Retail Theft Prevention – External Theft Part 2

May 6, 2009

Here are a few more tips to help retailers keep their  profits in their  pockets and their merchandise  out of the hands of thieves.

“Potential” shoplifters to keep an eye on:

a)Those that appear nervous or repeatedly refuse offers of help

b)Those that wear large, baggy  clothing, especially unseasonable wardrobe  (eg – large coats when the weather doesn’t warrant it)

c)Those carrying shopping bags, large purses, backpacks, even umbrellas. Although they are common items in today’s world, you and your staff need to be aware of them at all times; large items of this sort lend themselves to easy concealment.

d)groups of youngsters; juvenile shoplifting is most often accomplished with large numbers convening in one place

e)Those that create “distractions” within the store. Shoplifters often work in teams; in order for the “pick up” person to remove the merchandise undetected, a “take out” person will attempt to distract the staff.

There are ways to protect yourself, or at least limit your exposure to these potential thieves:

1)Insure that ALL CUSTOMERS are GREETED upon entering the store! Real customer will appreciate the greeting, while potential shoplifters will know they have been seen and that you may be watching them.

2)Ask every customer at checkout “Is there anything else?”, then wait until the customer answers. Studies have shown that this question is one of the most effective deterrents to shopliftings;the amount of product pulled from purses, pockets, etc, at the last minute is astounding!

3)Do NOT leave the sales floor unattended! If it becomes necessary to leave the floor, keep the time spent away at an absolute minimum and, if possible, call to the customer(s) from the backroom, letting them know you’ll be there in a minute. The psychological advantage of them not knowing when you’ll return is extremely effective.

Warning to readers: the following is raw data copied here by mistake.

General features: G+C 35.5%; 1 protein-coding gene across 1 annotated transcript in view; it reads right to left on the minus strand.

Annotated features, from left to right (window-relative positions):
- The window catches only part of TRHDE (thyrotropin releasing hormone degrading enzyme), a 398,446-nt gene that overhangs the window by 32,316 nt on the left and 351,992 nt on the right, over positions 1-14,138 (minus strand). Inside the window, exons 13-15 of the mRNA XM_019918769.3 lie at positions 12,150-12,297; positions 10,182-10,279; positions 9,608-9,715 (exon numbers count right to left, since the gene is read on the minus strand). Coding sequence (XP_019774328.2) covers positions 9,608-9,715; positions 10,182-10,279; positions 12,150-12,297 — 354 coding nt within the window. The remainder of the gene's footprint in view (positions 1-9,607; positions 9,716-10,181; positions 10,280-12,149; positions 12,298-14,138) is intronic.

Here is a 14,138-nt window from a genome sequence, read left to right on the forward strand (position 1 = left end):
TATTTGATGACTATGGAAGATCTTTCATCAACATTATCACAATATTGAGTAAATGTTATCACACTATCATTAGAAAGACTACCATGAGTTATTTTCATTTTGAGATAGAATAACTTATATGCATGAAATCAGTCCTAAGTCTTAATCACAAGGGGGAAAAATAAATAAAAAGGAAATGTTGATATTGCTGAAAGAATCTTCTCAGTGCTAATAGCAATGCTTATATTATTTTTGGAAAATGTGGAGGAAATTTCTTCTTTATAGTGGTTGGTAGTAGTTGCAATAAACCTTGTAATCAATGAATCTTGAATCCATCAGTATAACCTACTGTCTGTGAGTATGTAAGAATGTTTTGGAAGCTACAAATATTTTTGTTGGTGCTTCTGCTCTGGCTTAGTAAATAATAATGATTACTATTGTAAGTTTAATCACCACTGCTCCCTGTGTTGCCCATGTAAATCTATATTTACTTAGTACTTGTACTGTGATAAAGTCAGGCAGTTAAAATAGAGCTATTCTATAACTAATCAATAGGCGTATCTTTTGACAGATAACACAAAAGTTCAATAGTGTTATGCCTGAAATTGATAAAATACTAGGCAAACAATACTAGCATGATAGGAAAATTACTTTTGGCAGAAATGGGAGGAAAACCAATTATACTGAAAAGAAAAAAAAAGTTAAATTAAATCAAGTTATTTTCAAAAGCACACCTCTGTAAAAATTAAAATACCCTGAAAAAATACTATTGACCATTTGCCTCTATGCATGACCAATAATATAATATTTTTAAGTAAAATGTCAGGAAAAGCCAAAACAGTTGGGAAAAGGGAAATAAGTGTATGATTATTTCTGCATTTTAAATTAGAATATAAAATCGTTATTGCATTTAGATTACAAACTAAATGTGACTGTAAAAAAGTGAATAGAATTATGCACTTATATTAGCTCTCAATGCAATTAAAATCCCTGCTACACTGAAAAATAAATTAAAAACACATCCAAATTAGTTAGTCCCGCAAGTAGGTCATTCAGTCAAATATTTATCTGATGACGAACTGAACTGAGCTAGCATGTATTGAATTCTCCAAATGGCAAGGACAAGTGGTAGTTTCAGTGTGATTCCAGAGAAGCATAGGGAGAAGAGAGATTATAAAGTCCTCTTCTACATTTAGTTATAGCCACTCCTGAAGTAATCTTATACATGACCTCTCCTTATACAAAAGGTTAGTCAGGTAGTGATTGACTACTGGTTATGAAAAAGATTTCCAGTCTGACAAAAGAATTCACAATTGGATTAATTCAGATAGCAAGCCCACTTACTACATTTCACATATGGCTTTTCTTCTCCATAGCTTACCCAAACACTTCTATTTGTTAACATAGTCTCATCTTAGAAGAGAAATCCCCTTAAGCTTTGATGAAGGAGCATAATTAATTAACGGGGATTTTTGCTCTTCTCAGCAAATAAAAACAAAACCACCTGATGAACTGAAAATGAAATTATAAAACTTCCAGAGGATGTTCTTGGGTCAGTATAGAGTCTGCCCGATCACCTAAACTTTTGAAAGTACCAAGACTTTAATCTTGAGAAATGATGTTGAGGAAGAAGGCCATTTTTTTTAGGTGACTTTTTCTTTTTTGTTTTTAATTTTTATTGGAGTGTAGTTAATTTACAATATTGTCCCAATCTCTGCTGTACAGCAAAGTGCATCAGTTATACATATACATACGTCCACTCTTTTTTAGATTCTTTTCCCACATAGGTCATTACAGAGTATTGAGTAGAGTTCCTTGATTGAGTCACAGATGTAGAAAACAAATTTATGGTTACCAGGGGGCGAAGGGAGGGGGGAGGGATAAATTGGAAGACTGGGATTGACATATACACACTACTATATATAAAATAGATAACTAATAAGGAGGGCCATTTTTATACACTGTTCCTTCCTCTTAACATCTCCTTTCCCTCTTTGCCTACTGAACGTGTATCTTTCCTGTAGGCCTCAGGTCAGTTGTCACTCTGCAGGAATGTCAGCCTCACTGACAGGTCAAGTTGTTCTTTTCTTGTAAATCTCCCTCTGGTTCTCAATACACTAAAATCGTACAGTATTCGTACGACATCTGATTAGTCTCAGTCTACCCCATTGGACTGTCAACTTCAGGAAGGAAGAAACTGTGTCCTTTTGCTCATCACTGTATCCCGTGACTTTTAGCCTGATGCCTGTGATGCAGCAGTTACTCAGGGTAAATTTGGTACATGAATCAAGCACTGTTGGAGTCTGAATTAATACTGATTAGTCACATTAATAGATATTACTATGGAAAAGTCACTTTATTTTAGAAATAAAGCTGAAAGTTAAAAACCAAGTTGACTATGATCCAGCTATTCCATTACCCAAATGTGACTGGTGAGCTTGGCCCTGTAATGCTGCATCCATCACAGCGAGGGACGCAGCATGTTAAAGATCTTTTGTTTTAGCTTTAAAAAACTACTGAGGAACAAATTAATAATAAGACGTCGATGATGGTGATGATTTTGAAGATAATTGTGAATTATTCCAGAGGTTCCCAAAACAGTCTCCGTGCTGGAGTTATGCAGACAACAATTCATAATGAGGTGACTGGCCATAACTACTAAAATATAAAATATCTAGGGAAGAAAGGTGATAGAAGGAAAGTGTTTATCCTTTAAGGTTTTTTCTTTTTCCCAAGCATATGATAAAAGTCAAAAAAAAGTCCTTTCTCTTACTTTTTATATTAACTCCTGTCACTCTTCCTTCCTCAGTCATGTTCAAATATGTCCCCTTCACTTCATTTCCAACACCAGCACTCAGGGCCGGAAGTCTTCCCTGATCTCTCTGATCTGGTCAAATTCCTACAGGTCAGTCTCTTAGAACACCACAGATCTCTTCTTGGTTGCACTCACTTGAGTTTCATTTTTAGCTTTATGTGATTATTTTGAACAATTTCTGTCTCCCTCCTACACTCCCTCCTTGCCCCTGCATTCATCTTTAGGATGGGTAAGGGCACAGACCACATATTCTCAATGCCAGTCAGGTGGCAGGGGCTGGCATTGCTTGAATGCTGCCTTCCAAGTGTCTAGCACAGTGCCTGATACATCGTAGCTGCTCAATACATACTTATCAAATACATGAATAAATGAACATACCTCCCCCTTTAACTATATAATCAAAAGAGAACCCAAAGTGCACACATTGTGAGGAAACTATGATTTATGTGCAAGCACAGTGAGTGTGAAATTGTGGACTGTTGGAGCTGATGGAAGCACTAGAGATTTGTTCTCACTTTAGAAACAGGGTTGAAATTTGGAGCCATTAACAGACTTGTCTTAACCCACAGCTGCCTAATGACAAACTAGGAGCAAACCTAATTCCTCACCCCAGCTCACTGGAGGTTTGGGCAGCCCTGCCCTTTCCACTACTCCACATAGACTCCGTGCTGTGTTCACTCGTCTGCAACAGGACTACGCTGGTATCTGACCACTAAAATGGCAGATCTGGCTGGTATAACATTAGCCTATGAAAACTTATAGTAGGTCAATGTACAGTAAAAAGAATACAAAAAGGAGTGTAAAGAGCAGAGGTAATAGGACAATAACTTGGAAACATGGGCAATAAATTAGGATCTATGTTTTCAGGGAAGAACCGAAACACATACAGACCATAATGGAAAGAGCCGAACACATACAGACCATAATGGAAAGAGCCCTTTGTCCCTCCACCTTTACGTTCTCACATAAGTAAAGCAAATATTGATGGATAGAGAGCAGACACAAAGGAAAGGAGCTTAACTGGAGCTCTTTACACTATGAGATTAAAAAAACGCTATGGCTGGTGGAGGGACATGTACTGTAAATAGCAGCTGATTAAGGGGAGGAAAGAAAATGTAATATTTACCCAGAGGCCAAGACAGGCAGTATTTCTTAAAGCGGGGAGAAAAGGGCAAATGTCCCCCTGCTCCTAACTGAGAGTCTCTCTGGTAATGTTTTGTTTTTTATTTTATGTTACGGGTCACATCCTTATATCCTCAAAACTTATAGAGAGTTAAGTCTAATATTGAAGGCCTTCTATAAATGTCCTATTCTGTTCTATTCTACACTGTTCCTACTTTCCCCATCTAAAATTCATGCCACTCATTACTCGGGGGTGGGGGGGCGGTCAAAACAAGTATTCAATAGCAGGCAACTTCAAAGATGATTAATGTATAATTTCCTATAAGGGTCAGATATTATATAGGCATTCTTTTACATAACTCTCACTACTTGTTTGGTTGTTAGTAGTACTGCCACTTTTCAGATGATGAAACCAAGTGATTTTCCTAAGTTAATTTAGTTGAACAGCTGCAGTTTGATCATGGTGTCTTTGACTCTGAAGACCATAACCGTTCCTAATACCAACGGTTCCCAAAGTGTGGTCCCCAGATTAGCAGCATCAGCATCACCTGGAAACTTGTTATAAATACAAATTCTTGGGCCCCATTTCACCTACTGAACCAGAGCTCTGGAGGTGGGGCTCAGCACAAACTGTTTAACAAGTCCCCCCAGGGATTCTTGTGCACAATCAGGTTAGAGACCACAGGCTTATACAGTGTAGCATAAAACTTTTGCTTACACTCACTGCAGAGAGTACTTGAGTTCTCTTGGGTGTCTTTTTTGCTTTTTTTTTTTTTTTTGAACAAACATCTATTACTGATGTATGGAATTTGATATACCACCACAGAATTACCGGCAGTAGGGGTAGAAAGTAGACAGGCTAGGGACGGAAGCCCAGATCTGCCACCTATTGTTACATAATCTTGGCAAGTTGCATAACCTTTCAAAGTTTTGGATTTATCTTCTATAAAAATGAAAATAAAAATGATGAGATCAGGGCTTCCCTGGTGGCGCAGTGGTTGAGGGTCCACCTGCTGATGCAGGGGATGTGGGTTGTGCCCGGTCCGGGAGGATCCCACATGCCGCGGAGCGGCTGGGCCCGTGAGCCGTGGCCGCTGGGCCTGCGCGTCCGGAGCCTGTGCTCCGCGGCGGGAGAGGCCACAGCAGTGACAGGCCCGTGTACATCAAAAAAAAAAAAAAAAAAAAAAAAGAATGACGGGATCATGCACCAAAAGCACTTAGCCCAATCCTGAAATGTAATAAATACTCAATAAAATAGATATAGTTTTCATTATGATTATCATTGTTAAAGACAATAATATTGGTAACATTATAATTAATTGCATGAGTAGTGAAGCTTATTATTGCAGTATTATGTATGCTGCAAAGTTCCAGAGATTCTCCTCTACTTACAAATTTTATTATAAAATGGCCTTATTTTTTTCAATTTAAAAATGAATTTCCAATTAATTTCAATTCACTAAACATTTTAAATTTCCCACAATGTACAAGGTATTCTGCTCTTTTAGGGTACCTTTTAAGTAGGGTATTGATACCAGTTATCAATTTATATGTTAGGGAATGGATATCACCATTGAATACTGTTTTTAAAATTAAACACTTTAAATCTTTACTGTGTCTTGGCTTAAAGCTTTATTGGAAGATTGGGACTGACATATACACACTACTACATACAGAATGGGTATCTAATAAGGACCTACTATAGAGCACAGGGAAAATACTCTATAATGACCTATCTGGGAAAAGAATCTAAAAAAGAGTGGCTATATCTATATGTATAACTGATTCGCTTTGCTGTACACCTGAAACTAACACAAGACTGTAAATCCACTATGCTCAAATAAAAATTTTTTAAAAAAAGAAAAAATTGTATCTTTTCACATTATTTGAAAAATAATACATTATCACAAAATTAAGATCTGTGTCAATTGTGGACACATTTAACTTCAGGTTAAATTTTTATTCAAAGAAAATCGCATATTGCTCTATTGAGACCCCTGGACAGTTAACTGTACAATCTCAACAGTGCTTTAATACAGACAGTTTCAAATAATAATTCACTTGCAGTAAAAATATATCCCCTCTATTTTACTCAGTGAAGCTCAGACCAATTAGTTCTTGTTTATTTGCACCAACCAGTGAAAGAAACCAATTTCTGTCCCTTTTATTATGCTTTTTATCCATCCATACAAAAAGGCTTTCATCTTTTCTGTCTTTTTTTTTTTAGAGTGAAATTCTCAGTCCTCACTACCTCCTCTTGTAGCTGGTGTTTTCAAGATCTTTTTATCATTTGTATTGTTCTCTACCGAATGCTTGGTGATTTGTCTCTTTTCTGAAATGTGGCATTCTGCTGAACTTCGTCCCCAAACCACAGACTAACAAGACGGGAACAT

4)Never leave cash drawers unattended and/or unlocked. Sounds like a no-brainer, but I continually find myself in stores looking at open cash drawers while the employee has their back turned, bent down to get something from under the counter, etc.

More to follow…..



  1. Very well written and it is highly useful for store managers especially in the busy areas and in the upcoming retail markets like India.

    Please keep sharing.


  2. You must watch out for regular customers as well. The last four shoplifters I could were regular customers that the employees knew. All four were middle aged males.

    • Steve,
      You’re absolutely right. If there’s one thing I’ve learned it’s that shoplifters come in all sizes, shapes and colors;thievery knows no bounds!

  3. Great points and very well said. Also remember that at check out, if the customer is purchasing a purse, luggage, or container of some sort, to check the inside of that merchandise. A lot of merchandise like DVDs and CDs gets hidden inside of other merchandise and gets passed through the checkout lane.

    Alan, are you going to be writing up an internal theft tip sheet also?

    • Justin,
      Thanks for the comments, especially the tip about checking the inside of products being purchased. Quick story in the same vein…years ago I had a guy steal a wheelbarrow after paying for everything in it, but not IT. The day after he “stole” it he returned just about everything he bought the previous day, trying to end up with just the stolen wheelbarrow. One of my front end managers recognized him, alerted me, we checked the video from the previous day and called the cops! Thieves are resourceful!

      As for additional tip sheets, I’ll be publishing the first of a number of blogs on Internal Theft this week.

      Thanks again,

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